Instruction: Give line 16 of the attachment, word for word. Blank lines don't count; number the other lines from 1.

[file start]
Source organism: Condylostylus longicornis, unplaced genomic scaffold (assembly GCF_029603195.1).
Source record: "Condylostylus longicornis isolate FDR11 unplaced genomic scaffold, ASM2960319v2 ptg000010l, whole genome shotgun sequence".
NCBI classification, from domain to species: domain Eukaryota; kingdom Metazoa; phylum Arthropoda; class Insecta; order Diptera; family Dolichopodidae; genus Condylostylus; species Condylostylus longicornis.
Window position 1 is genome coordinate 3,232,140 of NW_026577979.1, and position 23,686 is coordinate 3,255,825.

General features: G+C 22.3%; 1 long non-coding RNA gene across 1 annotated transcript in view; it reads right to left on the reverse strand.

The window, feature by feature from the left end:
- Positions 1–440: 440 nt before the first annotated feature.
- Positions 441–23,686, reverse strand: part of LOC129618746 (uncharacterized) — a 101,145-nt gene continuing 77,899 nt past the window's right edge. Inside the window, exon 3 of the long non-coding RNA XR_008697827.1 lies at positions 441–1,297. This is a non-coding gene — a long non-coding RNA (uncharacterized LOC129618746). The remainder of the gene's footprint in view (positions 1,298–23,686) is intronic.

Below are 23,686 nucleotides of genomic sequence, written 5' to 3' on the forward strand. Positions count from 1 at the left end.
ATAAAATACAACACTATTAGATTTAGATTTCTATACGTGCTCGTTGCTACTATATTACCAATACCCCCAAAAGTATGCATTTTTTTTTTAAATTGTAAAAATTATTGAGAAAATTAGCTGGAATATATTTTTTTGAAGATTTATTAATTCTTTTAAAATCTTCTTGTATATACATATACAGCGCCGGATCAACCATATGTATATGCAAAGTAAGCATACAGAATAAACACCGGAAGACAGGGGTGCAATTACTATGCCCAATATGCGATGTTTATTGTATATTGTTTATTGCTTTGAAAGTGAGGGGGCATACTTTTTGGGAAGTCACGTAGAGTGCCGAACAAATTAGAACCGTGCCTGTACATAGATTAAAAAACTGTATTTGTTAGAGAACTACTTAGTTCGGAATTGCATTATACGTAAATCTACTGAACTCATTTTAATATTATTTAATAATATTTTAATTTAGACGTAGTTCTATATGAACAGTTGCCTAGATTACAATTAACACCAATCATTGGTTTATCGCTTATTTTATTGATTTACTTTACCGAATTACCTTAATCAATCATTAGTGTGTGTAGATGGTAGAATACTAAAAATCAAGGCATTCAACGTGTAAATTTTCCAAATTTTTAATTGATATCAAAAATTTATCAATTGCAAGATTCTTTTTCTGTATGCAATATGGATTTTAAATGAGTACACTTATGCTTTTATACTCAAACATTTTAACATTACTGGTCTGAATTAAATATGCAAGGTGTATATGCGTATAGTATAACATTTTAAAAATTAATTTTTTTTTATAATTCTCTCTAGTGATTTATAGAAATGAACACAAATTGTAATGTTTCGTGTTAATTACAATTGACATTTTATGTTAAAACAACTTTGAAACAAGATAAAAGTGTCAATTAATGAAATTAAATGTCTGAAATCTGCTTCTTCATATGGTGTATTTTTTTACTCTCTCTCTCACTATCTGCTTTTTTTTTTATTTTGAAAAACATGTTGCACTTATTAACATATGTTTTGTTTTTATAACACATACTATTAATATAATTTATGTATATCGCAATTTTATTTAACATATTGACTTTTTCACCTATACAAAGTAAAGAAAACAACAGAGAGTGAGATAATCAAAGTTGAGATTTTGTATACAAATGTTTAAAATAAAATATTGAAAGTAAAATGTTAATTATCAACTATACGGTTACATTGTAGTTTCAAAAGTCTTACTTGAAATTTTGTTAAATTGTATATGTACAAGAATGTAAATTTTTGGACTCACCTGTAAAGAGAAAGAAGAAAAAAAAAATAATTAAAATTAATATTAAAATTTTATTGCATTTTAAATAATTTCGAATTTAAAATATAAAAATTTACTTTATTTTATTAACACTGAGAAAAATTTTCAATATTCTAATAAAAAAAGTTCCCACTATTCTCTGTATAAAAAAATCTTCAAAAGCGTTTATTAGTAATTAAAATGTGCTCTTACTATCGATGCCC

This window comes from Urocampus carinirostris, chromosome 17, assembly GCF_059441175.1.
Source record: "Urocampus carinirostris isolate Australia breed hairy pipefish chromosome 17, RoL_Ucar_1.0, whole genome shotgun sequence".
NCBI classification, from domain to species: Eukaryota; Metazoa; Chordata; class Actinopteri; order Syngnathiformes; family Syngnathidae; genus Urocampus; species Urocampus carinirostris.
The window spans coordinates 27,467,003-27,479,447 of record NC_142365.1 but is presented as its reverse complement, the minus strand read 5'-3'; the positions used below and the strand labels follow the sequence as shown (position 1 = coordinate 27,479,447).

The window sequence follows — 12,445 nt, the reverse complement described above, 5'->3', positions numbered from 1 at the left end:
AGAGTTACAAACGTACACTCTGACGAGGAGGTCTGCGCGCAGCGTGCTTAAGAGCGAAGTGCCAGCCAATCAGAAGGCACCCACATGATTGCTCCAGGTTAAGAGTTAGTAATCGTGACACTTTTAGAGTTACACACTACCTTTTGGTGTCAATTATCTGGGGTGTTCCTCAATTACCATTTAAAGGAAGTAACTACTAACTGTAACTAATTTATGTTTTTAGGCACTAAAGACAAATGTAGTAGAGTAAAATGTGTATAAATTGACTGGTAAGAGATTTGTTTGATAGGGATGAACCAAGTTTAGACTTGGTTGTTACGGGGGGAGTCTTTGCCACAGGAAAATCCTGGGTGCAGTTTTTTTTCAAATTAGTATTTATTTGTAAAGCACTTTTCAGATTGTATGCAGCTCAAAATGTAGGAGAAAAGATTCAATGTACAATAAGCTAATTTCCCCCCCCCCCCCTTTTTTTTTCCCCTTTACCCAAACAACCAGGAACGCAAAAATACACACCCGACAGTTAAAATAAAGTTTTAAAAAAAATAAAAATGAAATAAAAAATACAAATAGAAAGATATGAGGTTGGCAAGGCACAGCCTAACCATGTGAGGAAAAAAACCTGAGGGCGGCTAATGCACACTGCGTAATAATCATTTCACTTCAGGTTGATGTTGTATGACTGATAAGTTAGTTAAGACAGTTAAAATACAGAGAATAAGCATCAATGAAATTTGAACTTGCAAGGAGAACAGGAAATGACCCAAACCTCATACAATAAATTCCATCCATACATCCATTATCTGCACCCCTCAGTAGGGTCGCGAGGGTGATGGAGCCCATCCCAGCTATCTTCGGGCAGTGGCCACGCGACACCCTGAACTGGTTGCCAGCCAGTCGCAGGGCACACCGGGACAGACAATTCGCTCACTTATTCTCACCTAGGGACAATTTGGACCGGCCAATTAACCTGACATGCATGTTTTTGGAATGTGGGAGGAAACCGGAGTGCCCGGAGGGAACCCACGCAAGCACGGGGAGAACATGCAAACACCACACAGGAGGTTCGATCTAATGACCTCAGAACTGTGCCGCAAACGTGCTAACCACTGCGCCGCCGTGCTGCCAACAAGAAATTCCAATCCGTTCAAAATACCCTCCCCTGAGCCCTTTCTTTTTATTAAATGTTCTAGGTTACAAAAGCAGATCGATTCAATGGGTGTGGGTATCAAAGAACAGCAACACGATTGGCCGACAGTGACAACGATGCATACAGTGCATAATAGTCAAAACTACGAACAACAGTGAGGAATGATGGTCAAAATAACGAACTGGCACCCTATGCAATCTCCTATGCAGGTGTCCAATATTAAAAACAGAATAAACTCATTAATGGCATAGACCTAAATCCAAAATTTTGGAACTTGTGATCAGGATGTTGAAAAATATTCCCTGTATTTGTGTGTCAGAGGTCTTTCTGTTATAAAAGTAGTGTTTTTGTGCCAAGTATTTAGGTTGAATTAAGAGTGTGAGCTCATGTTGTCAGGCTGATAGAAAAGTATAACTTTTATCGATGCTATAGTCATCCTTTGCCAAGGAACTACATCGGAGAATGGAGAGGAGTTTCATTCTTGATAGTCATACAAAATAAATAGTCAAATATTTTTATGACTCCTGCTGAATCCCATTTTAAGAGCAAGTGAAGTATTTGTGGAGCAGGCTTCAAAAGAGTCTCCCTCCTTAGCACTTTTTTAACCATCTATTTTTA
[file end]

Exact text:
AGAGTTACAAACGTACACTCTGACGAGGAGGTCTGCGCGCAGCGTGCTTAAGAGCGAAGTGCCAGCCAATCAGAAGGCACCCACATGATTGCTCCAGGTTAAGAGTTAGTAATCGTGACACTTTTAGAGTTACACACTACCTTTTGGTGTCAATTATCTGGGGTGTTCCTCAATTACCATTTAAAGGAAGTAACTACTAACTGTAACTAATTTATGTTTTTAGGCACTAAAGACAAATGTAGTAGAGTAAAATGTGTATAAATTGACTGGTAAGAGATTTGTTTGATAGGGATGAACCAAGTTTAGACTTGGTTGTTACGGGGGGAGTCTTTGCCACAGGAAAATCCTGGGTGCAGTTTTTTTTCAAATTAGTATTTATTTGTAAAGCACTTTTCAGATTGTATGCAGCTCAAAATGTAGGAGAAAAGATTCAATGTACAATAAGCTAATTTCCCCCCCCCCCCCTTTTTTTTTCCCCTTTACCCAAACAACCAGGAACGCAAAAATACACACCCGACAGTTAAAATAAAGTTTTAAAAAAAATAAAAATGAAATAAAAAATACAAATAGAAAGATATGAGGTTGGCAAGGCACAGCCTAACCATGTGAGGAAAAAAACCTGAGGGCGGCTAATGCACACTGCGTAATAATCATTTCACTTCAGGTTGATGTTGTATGACTGATAAGTTAGTTAAGACAGTTAAAATACAGAGAATAAGCATCAATGAAATTTGAACTTGCAAGGAGAACAGGAAATGACCCAAACCTCATACAATAAATTCCATCCATACATCCATTATCTGCACCCCTCAGTAGGGTCGCGAGGGTGATGGAGCCCATCCCAGCTATCTTCGGGCAGTGGCCACGCGACACCCTGAACTGGTTGCCAGCCAGTCGCAGGGCACACCGGGACAGACAATTCGCTCACTTATTCTCACCTAGGGACAATTTGGACCGGCCAATTAACCTGACATGCATGTTTTTGGAATGTGGGAGGAAACCGGAGTGCCCGGAGGGAACCCACGCAAGCACGGGGAGAACATGCAAACACCACACAGGAGGTTCGATCTAATGACCTCAGAACTGTGCCGCAAACGTGCTAACCACTGCGCCGCCGTGCTGCCAACAAGAAATTCCAATCCGTTCAAAATACCCTCCCCTGAGCCCTTTCTTTTTATTAAATGTTCTAGGTTACAAAAGCAGATCGATTCAATGGGTGTGGGTATCAAAGAACAGCAACACGATTGGCCGACAGTGACAACGATGCATACAGTGCATAATAGTCAAAACTACGAACAACAGTGAGGAATGATGGTCAAAATAACGAACTGGCACCCTATGCAATCTCCTATGCAGGTGTCCAATATTAAAAACAGAATAAACTCATTAATGGCATAGACCTAAATCCAAAATTTTGGAACTTGTGATCAGGATGTTGAAAAATATTCCCTGTATTTGTGTGTCAGAGGTCTTTCTGTTATAAAAGTAGTGTTTTTGTGCCAAGTATTTAGGTTGAATTAAGAGTGTGAGCTCATGTTGTCAGGCTGATAGAAAAGTATAACTTTTATCGATGCTATAGTCATCCTTTGCCAAGGAACTACATCGGAGAATGGAGAGGAGTTTCATTCTTGATAGTCATACAAAATAAATAGTCAAATATTTTTATGACTCCTGCTGAATCCCATTTTAAGAGCAAGTGAAGTATTTGTGGAGCAGGCTTCAAAAGAGTCTCCCTCCTTAGCACTTTTTTAACCATCTATTTTTA